Pablo Clements and James Griffith of Toy Drum have spent enough time on the other side of the glass to know what makes a good studio. One half of Wild Bunch offshoot the Psychonauts, Pablo Clements navigated the ’90s on the Mo’Wax wave, charming label head James Lavelle enough to secure an official spot in his UNKLE outfit while simultaneously holding down remix spots for everyone from Queens of the Stone Age to Massive Attack.
In 2012, Clements called on long time collaborator James Griffith (himself a member of UNKLE) to take the next logical step. As Toy Drum, the pair launched The Toy Rooms a stone’s throw from the waterfront in Brighton, drawing on their huge collection of analogue gear – studio ‘toys’ perhaps but nevertheless integral to the artists who’ve passed through its doors. You won’t need telling that it’s no small feat to count Nick Cave as a client after less than 18 months in the business.
With their first EP as Toy Drum out now, Pablo and James introduce the process of getting a recording studio off the ground from scratch in eight easy steps.
We (Pablo and James) have been around music all our lives, we have toured, engineered, DJ’d and produced. It is all we know, so having a fully functioning working studio was the next step for us. Our experience so far has only served to reinforce the fact that music and recording must be your absolute passion before you embark on building a recording studio. It’s a tough and competitive business that requires a lot of hard work and long hours. If it’s not your passion the chances are you won’t want to go the extra mile.
2. Find a location
Location is key when planning to build a studio. You will be making a serious racket at all hours, so it is vital you make sure the location is right. An ideal location is a secluded country property or somewhere that is not in a very residential area, unless you want to spend all your budget on sound proofing.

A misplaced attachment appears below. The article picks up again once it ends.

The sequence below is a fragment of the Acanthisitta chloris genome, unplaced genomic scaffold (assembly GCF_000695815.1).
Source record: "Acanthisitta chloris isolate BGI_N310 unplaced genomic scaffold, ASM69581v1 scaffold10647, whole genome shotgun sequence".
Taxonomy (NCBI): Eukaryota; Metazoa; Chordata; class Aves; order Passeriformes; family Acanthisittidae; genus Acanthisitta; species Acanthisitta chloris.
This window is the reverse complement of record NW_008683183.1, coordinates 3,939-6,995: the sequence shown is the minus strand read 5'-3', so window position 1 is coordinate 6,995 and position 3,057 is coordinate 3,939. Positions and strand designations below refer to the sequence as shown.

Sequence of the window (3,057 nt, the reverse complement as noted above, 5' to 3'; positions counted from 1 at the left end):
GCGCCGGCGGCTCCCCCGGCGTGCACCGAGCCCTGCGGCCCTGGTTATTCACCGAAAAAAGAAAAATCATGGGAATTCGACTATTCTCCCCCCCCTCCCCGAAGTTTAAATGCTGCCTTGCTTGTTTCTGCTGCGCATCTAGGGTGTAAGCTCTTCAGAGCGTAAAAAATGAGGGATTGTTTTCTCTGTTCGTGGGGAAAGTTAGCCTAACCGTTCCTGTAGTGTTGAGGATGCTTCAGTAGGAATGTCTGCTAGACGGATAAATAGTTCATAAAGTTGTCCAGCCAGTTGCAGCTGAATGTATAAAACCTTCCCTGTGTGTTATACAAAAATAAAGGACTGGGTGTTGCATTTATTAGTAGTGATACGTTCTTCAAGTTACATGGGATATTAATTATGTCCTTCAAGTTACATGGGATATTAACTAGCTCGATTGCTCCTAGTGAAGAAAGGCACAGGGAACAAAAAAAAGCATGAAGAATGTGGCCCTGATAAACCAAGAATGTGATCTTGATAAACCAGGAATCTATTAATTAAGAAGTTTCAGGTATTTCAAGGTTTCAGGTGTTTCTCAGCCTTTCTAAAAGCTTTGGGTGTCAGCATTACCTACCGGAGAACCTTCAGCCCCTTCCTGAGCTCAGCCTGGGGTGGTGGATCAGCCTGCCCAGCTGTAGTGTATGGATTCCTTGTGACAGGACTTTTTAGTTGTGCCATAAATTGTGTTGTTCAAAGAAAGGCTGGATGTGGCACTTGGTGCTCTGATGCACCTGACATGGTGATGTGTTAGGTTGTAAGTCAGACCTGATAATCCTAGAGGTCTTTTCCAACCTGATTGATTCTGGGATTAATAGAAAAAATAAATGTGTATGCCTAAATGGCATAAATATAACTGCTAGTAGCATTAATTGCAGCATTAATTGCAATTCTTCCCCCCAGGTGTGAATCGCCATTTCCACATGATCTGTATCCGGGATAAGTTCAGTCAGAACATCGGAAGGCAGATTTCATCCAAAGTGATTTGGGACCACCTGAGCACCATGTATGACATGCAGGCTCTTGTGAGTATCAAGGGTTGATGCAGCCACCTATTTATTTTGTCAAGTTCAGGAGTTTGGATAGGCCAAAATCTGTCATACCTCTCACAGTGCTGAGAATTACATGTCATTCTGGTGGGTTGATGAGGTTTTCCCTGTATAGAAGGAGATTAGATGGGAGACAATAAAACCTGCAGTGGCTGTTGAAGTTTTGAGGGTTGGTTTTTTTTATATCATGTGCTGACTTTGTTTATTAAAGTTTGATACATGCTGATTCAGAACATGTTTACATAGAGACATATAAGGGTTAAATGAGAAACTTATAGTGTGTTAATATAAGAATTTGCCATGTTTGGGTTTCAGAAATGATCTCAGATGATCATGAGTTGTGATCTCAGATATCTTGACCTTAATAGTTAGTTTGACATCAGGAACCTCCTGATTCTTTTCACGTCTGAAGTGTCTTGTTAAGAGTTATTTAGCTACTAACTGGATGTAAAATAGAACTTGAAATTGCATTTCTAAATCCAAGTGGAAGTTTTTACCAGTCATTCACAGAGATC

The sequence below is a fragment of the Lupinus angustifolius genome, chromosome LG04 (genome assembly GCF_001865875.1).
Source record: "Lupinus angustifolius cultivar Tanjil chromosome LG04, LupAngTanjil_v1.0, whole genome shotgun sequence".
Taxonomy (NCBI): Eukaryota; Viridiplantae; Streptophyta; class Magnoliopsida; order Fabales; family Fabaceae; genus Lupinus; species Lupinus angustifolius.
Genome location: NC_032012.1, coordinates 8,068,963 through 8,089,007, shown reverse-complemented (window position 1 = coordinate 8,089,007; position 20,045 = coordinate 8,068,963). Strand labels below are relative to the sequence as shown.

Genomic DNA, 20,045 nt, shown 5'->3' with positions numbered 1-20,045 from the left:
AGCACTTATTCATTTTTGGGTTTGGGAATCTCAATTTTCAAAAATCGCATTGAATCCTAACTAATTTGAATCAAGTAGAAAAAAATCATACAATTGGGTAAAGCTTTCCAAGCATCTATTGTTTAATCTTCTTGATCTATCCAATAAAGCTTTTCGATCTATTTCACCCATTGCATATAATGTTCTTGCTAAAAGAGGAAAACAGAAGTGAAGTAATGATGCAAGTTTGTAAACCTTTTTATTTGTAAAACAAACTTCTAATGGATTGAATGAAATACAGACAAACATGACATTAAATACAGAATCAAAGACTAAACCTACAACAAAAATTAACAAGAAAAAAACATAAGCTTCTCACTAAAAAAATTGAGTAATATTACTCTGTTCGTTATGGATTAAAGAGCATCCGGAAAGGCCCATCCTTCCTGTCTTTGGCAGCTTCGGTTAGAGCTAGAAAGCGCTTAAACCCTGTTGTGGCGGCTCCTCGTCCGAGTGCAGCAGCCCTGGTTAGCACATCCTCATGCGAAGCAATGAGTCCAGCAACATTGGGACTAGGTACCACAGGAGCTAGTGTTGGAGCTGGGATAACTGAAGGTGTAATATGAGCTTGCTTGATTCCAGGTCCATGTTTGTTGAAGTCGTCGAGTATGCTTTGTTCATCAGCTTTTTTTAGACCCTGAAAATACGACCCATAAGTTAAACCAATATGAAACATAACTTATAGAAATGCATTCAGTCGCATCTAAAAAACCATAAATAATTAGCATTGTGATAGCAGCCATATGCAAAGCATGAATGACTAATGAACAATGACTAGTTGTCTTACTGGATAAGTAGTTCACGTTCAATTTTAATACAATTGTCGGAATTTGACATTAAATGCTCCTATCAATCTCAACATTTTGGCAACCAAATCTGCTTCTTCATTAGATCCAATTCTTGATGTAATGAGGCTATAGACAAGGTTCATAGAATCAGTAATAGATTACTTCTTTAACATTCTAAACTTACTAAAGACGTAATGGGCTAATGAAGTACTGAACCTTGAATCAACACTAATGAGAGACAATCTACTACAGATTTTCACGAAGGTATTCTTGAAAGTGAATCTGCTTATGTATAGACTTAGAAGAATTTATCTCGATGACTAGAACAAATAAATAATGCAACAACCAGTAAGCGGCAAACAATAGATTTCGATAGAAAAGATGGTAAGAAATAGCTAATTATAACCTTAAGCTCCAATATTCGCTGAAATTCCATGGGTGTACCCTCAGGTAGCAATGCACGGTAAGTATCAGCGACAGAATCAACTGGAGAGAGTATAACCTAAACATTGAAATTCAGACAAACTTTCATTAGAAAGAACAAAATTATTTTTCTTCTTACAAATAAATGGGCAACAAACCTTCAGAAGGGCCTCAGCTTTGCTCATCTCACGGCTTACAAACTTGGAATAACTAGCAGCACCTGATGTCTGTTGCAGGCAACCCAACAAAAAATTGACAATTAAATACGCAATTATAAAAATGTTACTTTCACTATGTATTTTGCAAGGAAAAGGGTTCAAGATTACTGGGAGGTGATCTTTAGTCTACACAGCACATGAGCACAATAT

It’s important to decide on the areas you require in the studio, control room, live room, chill out area etc and makes sure the premises you look at are the right size to accommodate everything.
3. Building a studio
Building a studio can be expensive but you can save money by buying second hand building materials and gear. Pablo managed to get loads of great stuff, doors, windows, etc that really makes the studio feel very solid and gives it a great quality and vibe. You don’t want to spend a huge chunk of your life in a building that feels crap.
Toydrum studio is based in Brighton. It’s a great space with loads of room to build the studio exactly how we wanted it. The studio is 3000sqft with a control room and live room, we also had room for some friends to move in and build their own studios. This makes the space a great hub of creativity.
4. Know your market
Figure out who your clients will be depending on where you are located. Young bands don’t have much money, keep that in mind on hiring out fees if you are building a studio for commercial use too.
Don’t be afraid to use the barter system. For example give people studio time for helping out or working in the studio. It’s a good way to spread the word about the studio. We often take on assistant engineers that work for us and in exchange we give them free studio time to bring in bands to record. The assistant engineers get the use of a great studio and the bands get to know the studio, maybe next time they will be paying customers.
5. Fill it with the best kit but learn a few fixing skills
Learn how to solder and fix gear or become best friends with someone who can. We have lots of great kit including lots of vintage gear that we have accumulated over the years. It’s important to keep the studio equipment in good working order, especially if you are hiring out the studio as a commercial space.
Just take a look at our desk (above) – a great investment that helps us deliver the recording quality we are striving for.
6. Surround yourself with great people
Having experienced people around you will make everything so much easier and more enjoyable. Depending on your own experience there is always something new to learn.
7. Stick out from the competition and get your name out there
Know your competition in the area and see what other studios are doing. Importantly try and provide something different or specialist in what the studio offers. Studios are often sterile environments; people like to work somewhere that has character and personality, so make sure the environment is creative and relaxed at the same time.
Having been around a while we are hooked in with lots of local folk and Brighton is blessed with lots of musical talent, so we always have stuff going on. Whether, producing a band or composing a score we are here at all hours collaborating and creating.
8. Have fun
Have fun. What else would you rather be doing?
Find out more about Toy Drum and The Toy Rooms here.